|Ruff, DeKorte Park|
For a change of pace, Shari & I went up to north Jersey with our pal Bob Auster and birded DeKorte Park in the Meadowlands. Shari & I hadn't been there since we lived in Brooklyn (when it was an easier drive) and Bob had never birded it. While most of the birds that are found on the mudflats can be found closer to home, there were a couple of specialties I was hoping for (Least Bittern and Sora) that I missed, though Bob did get a brief look at the bittern.
For the last week or so the park has also had a male Ruff, molting out of breeding plumage. Birding can sometimes be a little like collecting baseball cards--if you already have a Mickey Mantle, you don't need another. We three already had a Ruff down in Heislerville and since this bird was in a restricted area, we weren't too upset if we saw it or not. However, we ran into a birder we knew who was doing a survey in that area and she kindly let us in to see the bird. I have to say that this was far and away the best view of a Ruff I've ever had and also, by far, the best looking one. A lot of times these birds just look like shabby yellowlegs, but this bird had colorful plumage still extant. It was, unfortunately, back lit, so photography was a problem despite it's proximity, but I did manage to digiscope with the iPhone the halfway decent picture above.
Speaking of phones, on Disposal Road (one of the great road names in NJ) we found these relics of pay phones. Bob tried to call in the Ruff to the NJ Rare Bird Hotline, but he wasn't able to get through.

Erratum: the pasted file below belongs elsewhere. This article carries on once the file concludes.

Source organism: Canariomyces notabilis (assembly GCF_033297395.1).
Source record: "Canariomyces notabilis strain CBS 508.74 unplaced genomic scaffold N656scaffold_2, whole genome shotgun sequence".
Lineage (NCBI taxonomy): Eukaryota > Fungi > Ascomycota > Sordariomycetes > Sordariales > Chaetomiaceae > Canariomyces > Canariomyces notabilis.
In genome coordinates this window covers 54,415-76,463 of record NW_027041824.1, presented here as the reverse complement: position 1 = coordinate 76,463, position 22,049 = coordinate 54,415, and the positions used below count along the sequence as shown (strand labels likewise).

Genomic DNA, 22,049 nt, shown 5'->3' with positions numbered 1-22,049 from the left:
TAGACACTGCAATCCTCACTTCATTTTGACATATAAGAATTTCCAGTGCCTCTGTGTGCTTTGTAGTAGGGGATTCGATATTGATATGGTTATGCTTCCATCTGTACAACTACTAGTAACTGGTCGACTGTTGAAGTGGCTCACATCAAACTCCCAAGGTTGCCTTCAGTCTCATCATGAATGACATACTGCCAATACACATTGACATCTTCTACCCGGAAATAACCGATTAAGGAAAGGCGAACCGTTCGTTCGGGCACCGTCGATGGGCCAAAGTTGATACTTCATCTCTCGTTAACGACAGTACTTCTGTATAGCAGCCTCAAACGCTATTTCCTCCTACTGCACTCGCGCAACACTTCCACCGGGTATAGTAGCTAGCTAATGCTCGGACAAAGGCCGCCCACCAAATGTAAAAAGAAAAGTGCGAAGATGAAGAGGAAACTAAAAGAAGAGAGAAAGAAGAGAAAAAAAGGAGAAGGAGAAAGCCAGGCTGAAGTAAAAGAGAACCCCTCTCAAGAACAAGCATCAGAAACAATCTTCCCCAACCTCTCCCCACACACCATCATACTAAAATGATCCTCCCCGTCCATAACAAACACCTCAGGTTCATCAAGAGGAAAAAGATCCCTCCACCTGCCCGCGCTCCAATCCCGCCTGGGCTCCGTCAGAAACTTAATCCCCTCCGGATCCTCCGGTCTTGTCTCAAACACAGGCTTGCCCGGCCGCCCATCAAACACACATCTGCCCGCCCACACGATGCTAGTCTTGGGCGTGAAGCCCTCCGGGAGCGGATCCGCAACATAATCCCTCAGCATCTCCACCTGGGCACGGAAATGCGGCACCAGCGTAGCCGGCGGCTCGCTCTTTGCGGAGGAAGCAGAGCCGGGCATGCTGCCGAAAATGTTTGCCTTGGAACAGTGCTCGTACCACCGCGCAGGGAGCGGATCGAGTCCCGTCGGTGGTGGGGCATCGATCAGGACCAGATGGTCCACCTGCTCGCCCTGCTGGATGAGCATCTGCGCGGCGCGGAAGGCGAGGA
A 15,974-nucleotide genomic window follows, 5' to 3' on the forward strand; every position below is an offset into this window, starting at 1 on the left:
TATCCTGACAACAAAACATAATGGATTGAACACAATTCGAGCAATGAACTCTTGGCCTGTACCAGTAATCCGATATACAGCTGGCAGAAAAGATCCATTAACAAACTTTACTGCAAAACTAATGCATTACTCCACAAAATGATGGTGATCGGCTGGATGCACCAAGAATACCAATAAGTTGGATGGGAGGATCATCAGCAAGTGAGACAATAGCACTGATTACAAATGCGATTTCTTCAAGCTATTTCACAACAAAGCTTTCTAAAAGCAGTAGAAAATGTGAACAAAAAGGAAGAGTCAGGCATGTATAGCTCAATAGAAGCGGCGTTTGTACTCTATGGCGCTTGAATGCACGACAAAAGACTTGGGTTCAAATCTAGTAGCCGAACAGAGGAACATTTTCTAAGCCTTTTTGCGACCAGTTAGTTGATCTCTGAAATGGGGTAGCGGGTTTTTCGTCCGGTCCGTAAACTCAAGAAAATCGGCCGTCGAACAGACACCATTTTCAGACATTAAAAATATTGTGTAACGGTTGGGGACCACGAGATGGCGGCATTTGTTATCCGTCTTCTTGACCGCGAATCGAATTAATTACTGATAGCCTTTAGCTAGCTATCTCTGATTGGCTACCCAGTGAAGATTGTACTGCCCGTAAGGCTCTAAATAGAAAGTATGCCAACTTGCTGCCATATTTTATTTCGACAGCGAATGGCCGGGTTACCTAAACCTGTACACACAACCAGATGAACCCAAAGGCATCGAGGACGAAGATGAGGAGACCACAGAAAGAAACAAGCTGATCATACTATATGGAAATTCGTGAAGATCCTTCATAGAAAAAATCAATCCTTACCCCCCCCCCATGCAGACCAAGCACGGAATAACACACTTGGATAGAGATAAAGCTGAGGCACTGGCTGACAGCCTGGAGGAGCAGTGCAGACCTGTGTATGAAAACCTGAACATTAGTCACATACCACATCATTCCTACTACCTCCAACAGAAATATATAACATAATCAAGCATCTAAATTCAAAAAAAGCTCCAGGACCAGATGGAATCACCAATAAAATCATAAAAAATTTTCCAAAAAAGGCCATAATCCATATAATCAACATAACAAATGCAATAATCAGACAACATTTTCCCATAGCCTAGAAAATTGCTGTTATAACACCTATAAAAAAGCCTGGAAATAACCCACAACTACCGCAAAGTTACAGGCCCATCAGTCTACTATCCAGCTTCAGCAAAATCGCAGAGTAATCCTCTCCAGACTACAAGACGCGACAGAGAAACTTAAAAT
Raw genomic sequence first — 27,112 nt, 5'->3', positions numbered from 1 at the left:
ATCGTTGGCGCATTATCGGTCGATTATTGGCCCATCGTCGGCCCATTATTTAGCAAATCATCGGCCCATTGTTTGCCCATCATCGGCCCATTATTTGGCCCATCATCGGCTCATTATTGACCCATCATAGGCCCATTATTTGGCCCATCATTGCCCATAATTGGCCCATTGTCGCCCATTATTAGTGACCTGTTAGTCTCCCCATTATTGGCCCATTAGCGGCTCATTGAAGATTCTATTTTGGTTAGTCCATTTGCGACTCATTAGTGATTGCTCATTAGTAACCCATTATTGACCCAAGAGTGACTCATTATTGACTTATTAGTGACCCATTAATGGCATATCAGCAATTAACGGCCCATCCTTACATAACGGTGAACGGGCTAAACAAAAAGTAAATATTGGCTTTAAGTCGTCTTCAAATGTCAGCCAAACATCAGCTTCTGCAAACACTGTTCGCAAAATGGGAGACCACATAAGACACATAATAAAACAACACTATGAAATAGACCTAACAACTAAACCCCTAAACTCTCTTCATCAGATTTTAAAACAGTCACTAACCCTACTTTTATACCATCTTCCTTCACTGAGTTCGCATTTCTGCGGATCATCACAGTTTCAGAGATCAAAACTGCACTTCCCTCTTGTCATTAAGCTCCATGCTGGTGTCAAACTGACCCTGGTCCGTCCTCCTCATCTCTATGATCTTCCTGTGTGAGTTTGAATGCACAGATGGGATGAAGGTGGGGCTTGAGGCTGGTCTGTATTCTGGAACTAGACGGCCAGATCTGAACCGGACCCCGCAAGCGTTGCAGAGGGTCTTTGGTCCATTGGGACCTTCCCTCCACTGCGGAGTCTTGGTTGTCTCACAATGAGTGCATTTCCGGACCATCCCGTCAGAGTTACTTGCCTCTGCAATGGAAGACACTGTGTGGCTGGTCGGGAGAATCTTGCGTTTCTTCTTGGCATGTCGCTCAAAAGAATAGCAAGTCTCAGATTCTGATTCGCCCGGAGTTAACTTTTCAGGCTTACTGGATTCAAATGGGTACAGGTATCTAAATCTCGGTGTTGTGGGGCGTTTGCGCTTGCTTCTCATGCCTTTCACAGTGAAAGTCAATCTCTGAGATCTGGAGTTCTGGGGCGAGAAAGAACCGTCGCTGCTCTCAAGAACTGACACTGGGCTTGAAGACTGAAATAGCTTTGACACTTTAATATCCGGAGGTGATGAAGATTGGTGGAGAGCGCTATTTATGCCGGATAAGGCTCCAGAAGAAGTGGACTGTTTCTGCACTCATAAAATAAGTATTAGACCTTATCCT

When you don't bird a place often, you're always surprised at what's supposedly rare there. Bob & I had a Caspian Tern fly over us, identified it immediately, and then, when I went to list it in eBird, found that it was a rarity. According to regular there, it isn't all that rare, but was notable. While walking a boardwalk trail that winds through a marsh we heard a Clapper Rail. Again, supposedly rare. Bob also found a Green Heron while we were looking at the Ruff. Not a rare bird there, but one that was passing through on migration. Still, it was a bird we hadn't expected.
My last foray of the month was a more usual trip--my eighth go-round of Brig in the last 31 days. Nothing special there to report; shorebird numbers are increasing and--hurrah--they won't be shutting it down for reconstruction in August as previously threatened. Contractor scheduling conflicts--whoever heard of that? Still, the water levels seem high--whether it is due to all the recent rain or because the water control systems need work is unclear. But the big area by the dogleg, where all the rarities seem to turn up, is, instead of mud and grass, full of water and gulls and geese and not much else.
July was another slow month, with only 7 year birds. I started using up "easy" birds for Bird A Day. If I get through August with the contest it will be an accomplishment. I suppose the biggest highlight of the month was the Red-necked Phalarope at Brig, but I also liked getting birds in Ocean County, like the Brown Pelican on Great Sedge Island and the Lesser Black-backed Gull along the beach at IBSP.
For the month I ticked 127 species all in NJ save for one trip to Central Park in NY.
New Jersey: Atlantic, Bergen, Cape May, Ocean, Union
New York: New York